From reshaping the high school experience to rewarding top teachers with tuition reimbursement and loan forgiveness, dramatic change could come to the Philadelphia School District.
Released yesterday, a report on the steps needed to achieve Superintendent Arlene Ackerman's vision for the next five years of public education in Philadelphia outlines hundreds of actions that would follow if her strategic plan is adopted by the School Reform Commission.
Much attention has been focused on Ackerman's plan to close up to 35 failing schools and reopen them under private management or as charters. But a look at the full plan shows sweeping shifts in multiple directions.
In addition to opening four new small high schools - three career and technical high schools and one to prepare future Philadelphia teachers - Ackerman wants to reimagine the high school experience for district students, about half of whom do not graduate.
High school students would get individual graduation plans in ninth grade, including career assessment. Each would have his or her own "adult advocate." There would be flexible scheduling and a credit-acceleration program so students could move through school at their own pace.
All high school students would get some kind of career experience, and students would receive formal preparation for the SAT.
The district's hiring process - long criticized as ineffective, resulting in a high level of teacher vacancies this year - also would be remade.
New teachers would be hired by June, not August. City teachers would need to signal their wish to transfer to a different school by May, and teachers and administrators who planned to retire also would need to notify the district by the spring. Those who did not would face consequences.
A pipeline to teachers from local colleges of education would begin in the students' sophomore year, with contracts offered to the new teachers by February of their senior year.
Teachers dubbed "highly effective" would be rewarded with tuition reimbursement and student-loan forgiveness. Teachers with five or more years in the system would be recognized with funded opportunities for professional development, sabbaticals, and networking forums.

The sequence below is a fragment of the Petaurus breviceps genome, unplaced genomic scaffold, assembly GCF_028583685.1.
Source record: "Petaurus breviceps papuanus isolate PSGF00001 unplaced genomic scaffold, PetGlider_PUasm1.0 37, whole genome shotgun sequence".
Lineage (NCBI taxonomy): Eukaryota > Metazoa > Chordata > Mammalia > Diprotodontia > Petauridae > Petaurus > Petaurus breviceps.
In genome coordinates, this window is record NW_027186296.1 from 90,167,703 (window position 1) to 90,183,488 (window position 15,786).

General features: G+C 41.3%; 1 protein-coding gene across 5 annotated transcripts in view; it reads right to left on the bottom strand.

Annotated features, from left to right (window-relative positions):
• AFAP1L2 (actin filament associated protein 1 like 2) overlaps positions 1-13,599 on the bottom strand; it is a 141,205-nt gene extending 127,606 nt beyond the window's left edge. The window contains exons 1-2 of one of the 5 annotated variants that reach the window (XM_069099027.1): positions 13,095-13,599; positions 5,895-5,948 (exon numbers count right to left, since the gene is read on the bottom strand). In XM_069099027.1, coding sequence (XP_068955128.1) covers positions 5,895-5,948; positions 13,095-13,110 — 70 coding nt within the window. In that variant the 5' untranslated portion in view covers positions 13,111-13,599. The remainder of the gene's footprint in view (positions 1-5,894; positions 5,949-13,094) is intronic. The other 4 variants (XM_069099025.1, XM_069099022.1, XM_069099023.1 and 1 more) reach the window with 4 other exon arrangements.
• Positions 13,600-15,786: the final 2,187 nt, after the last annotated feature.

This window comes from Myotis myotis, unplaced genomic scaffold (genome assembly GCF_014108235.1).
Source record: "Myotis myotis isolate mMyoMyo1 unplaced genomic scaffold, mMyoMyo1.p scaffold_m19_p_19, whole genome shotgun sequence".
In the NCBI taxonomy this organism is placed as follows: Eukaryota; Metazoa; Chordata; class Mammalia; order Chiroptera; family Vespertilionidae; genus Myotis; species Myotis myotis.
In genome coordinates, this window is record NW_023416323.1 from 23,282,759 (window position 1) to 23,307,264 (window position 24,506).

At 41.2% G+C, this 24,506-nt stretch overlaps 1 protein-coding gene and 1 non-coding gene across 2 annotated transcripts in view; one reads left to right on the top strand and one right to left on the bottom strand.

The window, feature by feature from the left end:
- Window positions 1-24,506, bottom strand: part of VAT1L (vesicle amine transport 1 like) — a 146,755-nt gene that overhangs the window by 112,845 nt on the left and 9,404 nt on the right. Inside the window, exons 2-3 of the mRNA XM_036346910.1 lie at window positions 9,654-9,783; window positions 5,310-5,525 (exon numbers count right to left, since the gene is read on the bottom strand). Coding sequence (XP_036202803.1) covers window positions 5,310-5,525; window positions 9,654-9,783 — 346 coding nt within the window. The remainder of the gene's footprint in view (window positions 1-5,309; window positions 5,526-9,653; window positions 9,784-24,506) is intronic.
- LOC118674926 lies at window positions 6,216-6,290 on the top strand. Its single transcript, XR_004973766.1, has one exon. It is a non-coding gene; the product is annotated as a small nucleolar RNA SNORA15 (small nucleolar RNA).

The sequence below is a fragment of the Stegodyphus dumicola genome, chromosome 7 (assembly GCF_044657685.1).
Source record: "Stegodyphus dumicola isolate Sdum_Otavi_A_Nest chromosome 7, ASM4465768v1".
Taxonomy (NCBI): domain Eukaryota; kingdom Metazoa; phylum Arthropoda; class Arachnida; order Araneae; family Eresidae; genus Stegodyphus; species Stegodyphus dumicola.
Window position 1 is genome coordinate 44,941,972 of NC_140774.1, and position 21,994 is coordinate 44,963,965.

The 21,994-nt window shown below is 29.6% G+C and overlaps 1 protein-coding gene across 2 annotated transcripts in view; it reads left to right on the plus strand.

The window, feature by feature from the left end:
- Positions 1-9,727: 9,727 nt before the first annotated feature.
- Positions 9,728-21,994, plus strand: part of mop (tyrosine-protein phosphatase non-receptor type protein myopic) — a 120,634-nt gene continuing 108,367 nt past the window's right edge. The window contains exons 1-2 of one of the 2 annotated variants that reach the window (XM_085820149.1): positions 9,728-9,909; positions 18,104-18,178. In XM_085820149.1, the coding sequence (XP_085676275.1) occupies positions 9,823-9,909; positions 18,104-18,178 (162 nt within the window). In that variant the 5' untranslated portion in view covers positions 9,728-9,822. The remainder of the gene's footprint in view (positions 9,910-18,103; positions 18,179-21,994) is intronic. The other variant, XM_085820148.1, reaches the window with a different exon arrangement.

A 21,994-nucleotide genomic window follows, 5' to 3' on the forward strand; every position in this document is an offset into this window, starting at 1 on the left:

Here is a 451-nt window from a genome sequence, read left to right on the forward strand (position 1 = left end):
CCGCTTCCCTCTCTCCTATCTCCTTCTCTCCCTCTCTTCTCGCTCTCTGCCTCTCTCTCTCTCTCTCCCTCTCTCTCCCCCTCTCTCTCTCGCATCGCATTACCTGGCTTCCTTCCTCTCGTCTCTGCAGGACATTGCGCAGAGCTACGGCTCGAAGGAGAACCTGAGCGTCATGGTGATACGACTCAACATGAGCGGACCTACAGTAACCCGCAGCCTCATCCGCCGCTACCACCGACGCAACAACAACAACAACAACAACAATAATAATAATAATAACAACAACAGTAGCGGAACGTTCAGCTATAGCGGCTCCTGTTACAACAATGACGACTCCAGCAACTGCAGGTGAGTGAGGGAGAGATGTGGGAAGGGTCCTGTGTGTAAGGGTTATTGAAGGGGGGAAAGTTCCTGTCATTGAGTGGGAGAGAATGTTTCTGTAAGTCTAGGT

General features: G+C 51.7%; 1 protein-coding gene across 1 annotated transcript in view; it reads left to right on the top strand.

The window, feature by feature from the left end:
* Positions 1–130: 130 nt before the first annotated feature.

Highly effective teachers and other staff also would get greater pay for working in tough schools and filling hard-to-staff jobs, such as math, science, and world languages.
There would be smaller class sizes at the elementary level - 20 for kindergarten, 22 for first through third grades - and more guidance counselors for middle and high school students. An early-warning system would monitor all students' attendance, behavior, and achievement in math and English.
Intramural sports programs and student-government programs would be offered at every middle and high school. Students would have more summer, after-school and Saturday opportunities in music, visual arts, dance, and drama.
Students returning to traditional classrooms from alternative-education settings would receive a six-month reentry program and a separate counselor to help them. In-house suspension would be reinstated, keeping suspended students off the street.
The district also would create an Office of Institutional Advancement to formally curry private and public support. Officials hope to beef up partnerships with businesses and universities, and to create a district-wide alumni association to engage in networking and fund-raising.
A separate specialized curriculum would be developed for English-language learners, and the district would open three "newcomer welcome centers" throughout the city to provide intensive transitional support for up to a year.
Schools that implemented "with fidelity" the individualized, detailed plans each special-education student received would get some sort of incentive from the district.
Top-performing schools that met annual targets would be rewarded with "autonomy agreements" allowing them flexibility from district requirements.
Another group of schools would be closed in order to "embrace bold new educational approaches with proven track records for success." Ackerman has said that the first 10 new schools - operated as charters, or by outside providers - could open in September 2010, after a transition year preparing the new providers.
The criteria for selecting the failing schools have not yet been drafted, district officials said.
All the steps are necessary, the plan says, given the district's stark realities: 57 percent of all schools were dubbed "failing" by state standards.
And large gaps still exist between white and minority students - white students scored 23 percent higher than black students in reading, and 25 percent higher than Hispanic students.EndText